Suppose I have a server-side variable containing JSON (named strJSON) that my own code created. In JavaScript I can consume it like this:

var data = <%= strJSON %>;

or use a JSON parsing library:

var data = JSON.parse('<%= HttpUtility.JavaScriptStringEncode(strJSON) %>');

I prefer the 2nd, for safety. Is what I'm doing unnecessary?


Suppose I have a server-side variable containing JSON, called strJSON that my own code created.

Was it created entirely by your code? Are you certain that at no point does it add in a piece of user input? Are you also certain that at no point in the future will it ever be modified to add in data that comes from user input? If you can be 100% sure of this, then you're probably safe. But since that's hard to be certain of, it's probably best to just use the built-in JSON parsing functions.


If the JSON string is encoded entirely under your control, it is exploitable to the extent that your encoding method is broken. That said, you should be safe if you're performing a straightforward serialization using a trusted serializer, like so:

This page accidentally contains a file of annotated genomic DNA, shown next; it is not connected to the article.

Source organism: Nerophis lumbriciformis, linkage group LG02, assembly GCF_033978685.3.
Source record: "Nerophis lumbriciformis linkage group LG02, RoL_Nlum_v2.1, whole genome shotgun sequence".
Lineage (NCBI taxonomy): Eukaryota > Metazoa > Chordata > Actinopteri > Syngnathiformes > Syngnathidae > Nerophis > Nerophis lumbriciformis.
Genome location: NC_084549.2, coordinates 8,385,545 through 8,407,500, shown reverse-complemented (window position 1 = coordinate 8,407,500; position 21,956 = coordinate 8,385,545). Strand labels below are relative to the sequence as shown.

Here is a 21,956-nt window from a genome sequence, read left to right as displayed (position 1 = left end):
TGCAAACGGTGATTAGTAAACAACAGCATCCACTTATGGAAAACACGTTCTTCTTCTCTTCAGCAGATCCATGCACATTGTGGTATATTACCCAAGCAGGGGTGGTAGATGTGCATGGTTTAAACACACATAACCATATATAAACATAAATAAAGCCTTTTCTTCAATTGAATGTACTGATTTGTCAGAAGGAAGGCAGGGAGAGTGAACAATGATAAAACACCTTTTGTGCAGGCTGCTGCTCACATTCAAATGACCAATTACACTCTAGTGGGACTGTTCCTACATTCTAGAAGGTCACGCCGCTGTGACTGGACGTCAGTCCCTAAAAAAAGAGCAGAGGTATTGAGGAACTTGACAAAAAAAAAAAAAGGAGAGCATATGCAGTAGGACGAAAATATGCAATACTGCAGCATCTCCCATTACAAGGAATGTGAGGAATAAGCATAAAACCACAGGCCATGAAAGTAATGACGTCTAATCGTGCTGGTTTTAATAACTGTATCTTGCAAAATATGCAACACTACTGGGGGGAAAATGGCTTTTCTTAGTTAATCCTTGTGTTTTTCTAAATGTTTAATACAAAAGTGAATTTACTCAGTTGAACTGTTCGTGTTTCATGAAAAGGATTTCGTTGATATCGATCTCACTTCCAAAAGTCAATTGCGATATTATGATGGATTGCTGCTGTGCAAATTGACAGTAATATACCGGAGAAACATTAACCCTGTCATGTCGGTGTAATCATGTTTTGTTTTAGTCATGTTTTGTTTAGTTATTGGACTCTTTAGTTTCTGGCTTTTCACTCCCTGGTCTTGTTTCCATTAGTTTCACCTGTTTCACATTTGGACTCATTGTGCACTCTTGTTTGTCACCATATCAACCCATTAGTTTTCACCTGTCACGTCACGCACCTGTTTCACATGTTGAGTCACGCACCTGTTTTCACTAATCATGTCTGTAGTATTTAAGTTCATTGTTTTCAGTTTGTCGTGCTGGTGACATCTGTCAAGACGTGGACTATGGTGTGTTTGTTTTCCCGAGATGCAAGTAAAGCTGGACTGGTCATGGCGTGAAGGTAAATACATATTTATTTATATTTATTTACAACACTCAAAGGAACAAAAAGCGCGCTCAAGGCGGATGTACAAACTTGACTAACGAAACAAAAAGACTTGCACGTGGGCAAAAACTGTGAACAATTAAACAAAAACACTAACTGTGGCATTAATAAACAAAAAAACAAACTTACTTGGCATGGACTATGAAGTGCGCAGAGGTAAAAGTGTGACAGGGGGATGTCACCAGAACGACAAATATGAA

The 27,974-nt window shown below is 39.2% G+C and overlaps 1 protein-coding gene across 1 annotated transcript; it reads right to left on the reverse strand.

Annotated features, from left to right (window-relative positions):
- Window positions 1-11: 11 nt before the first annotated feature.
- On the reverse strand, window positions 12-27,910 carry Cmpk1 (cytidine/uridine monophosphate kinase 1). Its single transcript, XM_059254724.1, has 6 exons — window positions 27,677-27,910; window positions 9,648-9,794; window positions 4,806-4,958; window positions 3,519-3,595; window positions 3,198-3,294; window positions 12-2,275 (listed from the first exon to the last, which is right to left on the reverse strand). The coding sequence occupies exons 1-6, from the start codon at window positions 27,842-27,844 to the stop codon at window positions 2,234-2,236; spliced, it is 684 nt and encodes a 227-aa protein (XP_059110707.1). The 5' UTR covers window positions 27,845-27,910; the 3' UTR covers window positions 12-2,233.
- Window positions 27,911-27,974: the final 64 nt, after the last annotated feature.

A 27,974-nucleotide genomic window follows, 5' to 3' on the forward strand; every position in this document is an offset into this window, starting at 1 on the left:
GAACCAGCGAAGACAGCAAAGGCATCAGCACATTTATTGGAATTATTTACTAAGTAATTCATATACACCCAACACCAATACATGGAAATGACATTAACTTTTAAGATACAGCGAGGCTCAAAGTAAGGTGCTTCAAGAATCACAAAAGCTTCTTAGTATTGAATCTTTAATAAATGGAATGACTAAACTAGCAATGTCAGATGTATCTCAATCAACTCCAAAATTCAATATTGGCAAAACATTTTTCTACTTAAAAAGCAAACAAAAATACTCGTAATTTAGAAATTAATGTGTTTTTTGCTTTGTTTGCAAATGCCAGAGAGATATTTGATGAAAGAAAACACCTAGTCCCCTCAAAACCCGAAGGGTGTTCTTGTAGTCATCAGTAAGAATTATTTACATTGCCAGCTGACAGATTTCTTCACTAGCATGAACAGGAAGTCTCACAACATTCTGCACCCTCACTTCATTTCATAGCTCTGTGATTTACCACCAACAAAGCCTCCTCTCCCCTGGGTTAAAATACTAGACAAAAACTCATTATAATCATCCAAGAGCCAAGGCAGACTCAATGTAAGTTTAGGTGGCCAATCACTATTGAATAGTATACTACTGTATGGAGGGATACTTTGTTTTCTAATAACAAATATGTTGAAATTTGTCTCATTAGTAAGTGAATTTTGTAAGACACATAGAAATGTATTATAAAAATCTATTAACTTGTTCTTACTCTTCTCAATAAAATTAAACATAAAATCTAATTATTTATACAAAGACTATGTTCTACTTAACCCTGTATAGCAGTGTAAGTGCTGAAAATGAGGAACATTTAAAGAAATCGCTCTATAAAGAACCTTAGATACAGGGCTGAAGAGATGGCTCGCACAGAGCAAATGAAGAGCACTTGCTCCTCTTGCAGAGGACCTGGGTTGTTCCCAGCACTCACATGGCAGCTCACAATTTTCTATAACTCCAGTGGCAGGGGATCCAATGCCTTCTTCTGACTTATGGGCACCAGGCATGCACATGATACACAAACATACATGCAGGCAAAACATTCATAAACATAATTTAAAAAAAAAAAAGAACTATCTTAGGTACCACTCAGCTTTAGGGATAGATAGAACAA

var js = new JavaScriptSerializer();
var thingy123 = ThingyRepo.Get(123);
var json = js.Serialize(thingy123);

Response.Write(json); // or whatever

You should be safe, even if thingy123 contains user-submitted data. A well-established JSON serializer will safely encapsulate everything in a "non-executable" JSON format.

But, if you're rolling your own serialization, you'll want to be more rigorous in your validation.


No, there is nothing wrong with evaluating your own code, if you know for certain it's safe. Too many get caught up in blindly following rules. Evaluation of code in a string seems to really bring out strong opinions for some reason.

Evaluation of code in a string is a tool. Learn what it does, how it works, and why it can be unsafe. When you really understand why you generally shouldn't use evaluation, you then become free to use it when it's the right tool for the job.

If you think it's probably safe, don't do it. When you know it's safe, there's no reason not to do it.

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